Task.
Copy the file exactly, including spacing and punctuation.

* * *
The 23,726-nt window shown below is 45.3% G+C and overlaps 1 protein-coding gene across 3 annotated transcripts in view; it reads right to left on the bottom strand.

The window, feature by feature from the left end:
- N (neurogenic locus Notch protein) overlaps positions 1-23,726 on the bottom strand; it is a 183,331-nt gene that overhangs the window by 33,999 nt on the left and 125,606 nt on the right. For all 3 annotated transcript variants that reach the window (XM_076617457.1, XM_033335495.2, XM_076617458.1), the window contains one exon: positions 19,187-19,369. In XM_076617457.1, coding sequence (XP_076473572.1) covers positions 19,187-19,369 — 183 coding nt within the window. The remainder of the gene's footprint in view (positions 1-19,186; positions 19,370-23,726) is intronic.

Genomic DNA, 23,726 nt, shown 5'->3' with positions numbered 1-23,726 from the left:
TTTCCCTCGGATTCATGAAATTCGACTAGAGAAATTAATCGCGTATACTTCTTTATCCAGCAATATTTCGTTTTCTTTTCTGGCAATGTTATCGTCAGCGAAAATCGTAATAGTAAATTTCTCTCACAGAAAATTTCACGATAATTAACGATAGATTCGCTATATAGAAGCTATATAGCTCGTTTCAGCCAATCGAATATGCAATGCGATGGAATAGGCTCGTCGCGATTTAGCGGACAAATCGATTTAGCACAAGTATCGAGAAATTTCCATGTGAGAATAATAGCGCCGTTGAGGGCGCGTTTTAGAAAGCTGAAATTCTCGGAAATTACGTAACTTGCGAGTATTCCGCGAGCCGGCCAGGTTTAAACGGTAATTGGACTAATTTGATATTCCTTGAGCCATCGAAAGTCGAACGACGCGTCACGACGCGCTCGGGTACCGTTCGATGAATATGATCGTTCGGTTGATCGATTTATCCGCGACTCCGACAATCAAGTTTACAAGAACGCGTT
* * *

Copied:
The 23,726-nt window shown below is 45.3% G+C and overlaps 1 protein-coding gene across 3 annotated transcripts in view; it reads right to left on the bottom strand.

The window, feature by feature from the left end:
- N (neurogenic locus Notch protein) overlaps positions 1-23,726 on the bottom strand; it is a 183,331-nt gene that overhangs the window by 33,999 nt on the left and 125,606 nt on the right. For all 3 annotated transcript variants that reach the window (XM_076617457.1, XM_033335495.2, XM_076617458.1), the window contains one exon: positions 19,187-19,369. In XM_076617457.1, coding sequence (XP_076473572.1) covers positions 19,187-19,369 — 183 coding nt within the window. The remainder of the gene's footprint in view (positions 1-19,186; positions 19,370-23,726) is intronic.

Genomic DNA, 23,726 nt, shown 5'->3' with positions numbered 1-23,726 from the left:
TTTCCCTCGGATTCATGAAATTCGACTAGAGAAATTAATCGCGTATACTTCTTTATCCAGCAATATTTCGTTTTCTTTTCTGGCAATGTTATCGTCAGCGAAAATCGTAATAGTAAATTTCTCTCACAGAAAATTTCACGATAATTAACGATAGATTCGCTATATAGAAGCTATATAGCTCGTTTCAGCCAATCGAATATGCAATGCGATGGAATAGGCTCGTCGCGATTTAGCGGACAAATCGATTTAGCACAAGTATCGAGAAATTTCCATGTGAGAATAATAGCGCCGTTGAGGGCGCGTTTTAGAAAGCTGAAATTCTCGGAAATTACGTAACTTGCGAGTATTCCGCGAGCCGGCCAGGTTTAAACGGTAATTGGACTAATTTGATATTCCTTGAGCCATCGAAAGTCGAACGACGCGTCACGACGCGCTCGGGTACCGTTCGATGAATATGATCGTTCGGTTGATCGATTTATCCGCGACTCCGACAATCAAGTTTACAAGAACGCGTT